Chapter 41. How to Be Discerning Without Being Invalidating
First, some context:
I’m at my company’s 2017 Christmas party. It’s a relatively classy affair. We’re on a boat cruising along the Thames while people mingle and talk, enjoying the faux casino that’s been set up on board.
I’m at the bar chatting with Samantha, our head of people, and the conversation turns toward hiring. Sam asks if I’d had the opportunity to speak much with one of our newer hires. I tell her I haven’t.
She tells me I should; we’d get on very well, she feels, particularly because of my personality — I’m “very cynical.” I’m pretty sure it was meant as a compliment, akin to being realistic or discerning; however, it sticks with me and I can’t help but return to the thought over the next few weeks.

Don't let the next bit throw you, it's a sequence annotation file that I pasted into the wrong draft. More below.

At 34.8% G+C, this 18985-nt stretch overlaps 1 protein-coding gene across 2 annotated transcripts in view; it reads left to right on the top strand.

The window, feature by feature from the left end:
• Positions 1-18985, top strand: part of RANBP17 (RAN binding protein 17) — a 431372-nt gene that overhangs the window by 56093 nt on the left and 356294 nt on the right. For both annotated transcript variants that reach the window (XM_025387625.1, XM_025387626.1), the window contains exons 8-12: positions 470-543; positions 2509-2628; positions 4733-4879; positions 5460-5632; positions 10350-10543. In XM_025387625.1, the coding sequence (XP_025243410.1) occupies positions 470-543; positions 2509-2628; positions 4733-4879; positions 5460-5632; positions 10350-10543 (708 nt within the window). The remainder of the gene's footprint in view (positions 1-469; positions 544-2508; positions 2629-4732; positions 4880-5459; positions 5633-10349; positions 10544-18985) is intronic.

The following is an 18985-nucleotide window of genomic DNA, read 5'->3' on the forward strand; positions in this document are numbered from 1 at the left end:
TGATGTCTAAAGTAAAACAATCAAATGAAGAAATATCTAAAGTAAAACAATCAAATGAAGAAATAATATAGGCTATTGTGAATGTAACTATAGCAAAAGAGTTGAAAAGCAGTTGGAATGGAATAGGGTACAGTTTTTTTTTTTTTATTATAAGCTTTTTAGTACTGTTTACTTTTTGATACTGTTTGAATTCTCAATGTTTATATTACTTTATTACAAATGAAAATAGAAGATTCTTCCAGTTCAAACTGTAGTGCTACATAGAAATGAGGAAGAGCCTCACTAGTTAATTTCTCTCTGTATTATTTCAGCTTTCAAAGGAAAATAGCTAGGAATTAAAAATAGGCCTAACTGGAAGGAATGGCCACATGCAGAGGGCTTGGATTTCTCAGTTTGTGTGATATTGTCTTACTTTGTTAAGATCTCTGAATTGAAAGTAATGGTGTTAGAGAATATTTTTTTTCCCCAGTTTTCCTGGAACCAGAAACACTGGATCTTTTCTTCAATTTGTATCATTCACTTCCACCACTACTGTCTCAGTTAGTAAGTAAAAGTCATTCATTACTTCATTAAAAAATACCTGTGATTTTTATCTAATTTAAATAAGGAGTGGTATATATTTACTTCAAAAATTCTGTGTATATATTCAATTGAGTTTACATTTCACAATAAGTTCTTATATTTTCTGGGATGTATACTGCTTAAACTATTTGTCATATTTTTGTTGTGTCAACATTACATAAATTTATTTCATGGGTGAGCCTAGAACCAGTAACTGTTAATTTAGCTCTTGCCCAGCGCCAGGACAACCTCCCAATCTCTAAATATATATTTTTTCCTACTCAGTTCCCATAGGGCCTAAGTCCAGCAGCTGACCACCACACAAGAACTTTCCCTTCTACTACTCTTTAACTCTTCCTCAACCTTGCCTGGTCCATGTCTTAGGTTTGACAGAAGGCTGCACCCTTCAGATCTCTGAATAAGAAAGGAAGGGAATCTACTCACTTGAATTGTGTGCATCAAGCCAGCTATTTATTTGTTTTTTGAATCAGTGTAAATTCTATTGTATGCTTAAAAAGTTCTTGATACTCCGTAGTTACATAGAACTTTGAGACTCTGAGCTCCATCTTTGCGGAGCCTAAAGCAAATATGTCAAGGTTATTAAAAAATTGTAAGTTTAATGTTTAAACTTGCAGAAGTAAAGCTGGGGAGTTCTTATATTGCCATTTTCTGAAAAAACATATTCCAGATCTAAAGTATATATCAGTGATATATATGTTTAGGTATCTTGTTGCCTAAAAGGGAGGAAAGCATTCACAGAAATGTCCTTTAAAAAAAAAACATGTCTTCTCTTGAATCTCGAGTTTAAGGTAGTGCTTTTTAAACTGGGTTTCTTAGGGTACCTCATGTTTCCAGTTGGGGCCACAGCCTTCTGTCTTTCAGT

I’d like to think I’m realistic (or pessimistic?), not cynical.
In some ways, realism is a fundamental quality of good software engineers. A keen eye for detail and a methodical, logical approach to problems. Being able to connect to the reality of a situation and planning accordingly.
Although a more optimistic or hopeful person might see a feature or requirement and think of all the problems that it will solve, the eagle-eyed engineer will look at it and think of all the scenarios in which it will fail.
Both are essential, of course. You need hopeful optimism to build ...